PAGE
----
Golfsmith’s Thompson to Steer Performance, Inc.
Bicycle retailer Performance, Inc. has named Jim Thompson-who previously guided Golfsmith International Holdings Inc. through its IPO-as CEO. The move comes after Performance was acquired last July by private equity firm North Castle Partners.

Garry Snook, who assumed CEO duties prior to Thompson’s appointment, remains active in the organization as chairman and continues to be a significant shareholder. Snook co-founded Performance out of his basement in 1982. The company now boasts more than 80 stores in 15 states, as well as two substantial online stores, making it the largest specialty retailer dedicated to cycling.

Performance’s annual sales are an estimated $225 million, and Thompson sees substantial growth ahead for the multi-channel retailer.

“Whether people cycle for enjoyment, as a means of fitness, or out of concern for the environment, the number of people cycling each year is increasing and Performance Bicycle is well poised to serve as their retailer of choice,” Thompson notes.

Thompson has more than 25 years of experience in retailing-mostly in the consumer electronics sector with companies including Highland Superstores, CompUSA and Circuit City. During his five-year tenure as Golfsmith’s president CEO, he was responsible for the company’s overall management including development and implementation of its operating plan, strategic direction, and talent. Prior to taking the top position, he served for four years as SVP of merchandising and retail operations at Golfsmith.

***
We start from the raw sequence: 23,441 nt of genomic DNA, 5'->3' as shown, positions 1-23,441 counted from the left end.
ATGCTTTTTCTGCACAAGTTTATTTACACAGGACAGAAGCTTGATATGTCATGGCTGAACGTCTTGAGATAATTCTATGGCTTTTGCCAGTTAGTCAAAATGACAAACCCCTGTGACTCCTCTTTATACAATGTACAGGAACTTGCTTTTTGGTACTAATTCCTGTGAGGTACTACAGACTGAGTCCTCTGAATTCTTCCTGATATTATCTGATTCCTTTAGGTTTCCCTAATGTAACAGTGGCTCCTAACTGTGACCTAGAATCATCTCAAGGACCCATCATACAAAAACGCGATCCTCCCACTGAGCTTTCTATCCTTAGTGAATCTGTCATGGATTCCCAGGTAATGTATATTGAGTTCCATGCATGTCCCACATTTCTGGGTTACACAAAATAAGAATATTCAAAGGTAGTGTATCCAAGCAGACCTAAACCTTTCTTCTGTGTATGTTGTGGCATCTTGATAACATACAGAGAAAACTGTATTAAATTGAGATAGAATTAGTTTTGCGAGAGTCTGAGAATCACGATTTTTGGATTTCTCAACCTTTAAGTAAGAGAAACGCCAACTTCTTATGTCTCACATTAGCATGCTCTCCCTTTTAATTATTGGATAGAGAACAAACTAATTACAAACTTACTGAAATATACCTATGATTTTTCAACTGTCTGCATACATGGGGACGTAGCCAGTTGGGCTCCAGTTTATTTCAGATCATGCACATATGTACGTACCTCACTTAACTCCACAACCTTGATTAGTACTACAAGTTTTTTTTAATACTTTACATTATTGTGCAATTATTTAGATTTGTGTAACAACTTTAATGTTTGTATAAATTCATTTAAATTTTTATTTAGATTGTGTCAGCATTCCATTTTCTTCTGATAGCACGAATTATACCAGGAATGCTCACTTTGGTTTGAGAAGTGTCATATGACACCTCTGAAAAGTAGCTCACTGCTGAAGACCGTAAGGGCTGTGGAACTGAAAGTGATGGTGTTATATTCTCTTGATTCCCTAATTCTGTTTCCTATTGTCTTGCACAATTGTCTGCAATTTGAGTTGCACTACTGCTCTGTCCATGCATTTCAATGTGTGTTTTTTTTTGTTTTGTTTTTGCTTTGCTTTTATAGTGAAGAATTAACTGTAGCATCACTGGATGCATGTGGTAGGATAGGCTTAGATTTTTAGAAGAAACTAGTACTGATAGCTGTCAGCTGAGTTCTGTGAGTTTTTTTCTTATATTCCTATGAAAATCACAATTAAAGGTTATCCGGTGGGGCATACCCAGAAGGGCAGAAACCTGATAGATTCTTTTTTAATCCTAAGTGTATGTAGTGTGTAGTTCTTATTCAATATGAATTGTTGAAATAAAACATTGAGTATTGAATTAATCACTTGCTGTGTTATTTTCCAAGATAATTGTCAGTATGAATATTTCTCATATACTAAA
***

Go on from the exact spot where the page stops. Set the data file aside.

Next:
Thomson tells SGB that the similarities between Golfsmith and Performance are profound. For example, both companies were founded as catalog operations by entrepreneurs who placed a premium on customer service, ethics and employee welfare. In addition, both businesses are positioned to take advantage of today’s multi-channel retail environment.

“My expertise has been to build specialty sports businesses around this multi-channel platform,” Thompson says. “I am attracted to businesses that have avid followings. People who golf are very passionate. For them, it’s not a sport; it’s a lifestyle. The same can be said of cycling.”

Thompson has long thought that catalog companies are in the best position to serve today’s customers because they have the fulfillment and customer service expertise needed to sell online. Catalogs also provide an important communication and branding tool to drive people to the web and to brick-and-mortar stores.

Thompson downplays his experience in bringing Golfsmith public. “I did not come here to build a company and take it public,” he says. “My real interest is in the company going from the entrepreneurial phase to the professional phase.” Still, he believes that his experience in dealing with Wall Street and knowing how investors think has made him a better leader.

Like many in the outdoor industry, Thompson believes that rising gas prices and growing concerns regarding sustainability are working in cycling’s favor. Toward this end, Performance will focus on ways to make cycling a more significant part of communities and commuting.

“Performance is so well positioned in the market,” Thompson says. “They have an excellent balance from a product standpoint of brands and proprietary offerings. It’s a very forward-plan merchandising team. They’ve understood that in a difficult economy, the consumer is expecting a high degree of value rather than brand.”

In recent years, Performance has shed some high-end brands and deepened its relationship with a narrower list of labels, including Pacific Cycle’s Schwinn, GT and Mongoose, as well as Scattante and Nirve. Although Thompson declines to discuss whether Performance will add any brands, he notes that the company is dedicated to meeting the needs of the entire cycling market, from affluent enthusiast to families and casual users.

“We are truly a specialty cycling business that is not leaving any core segment of space underserved,” Thompson says.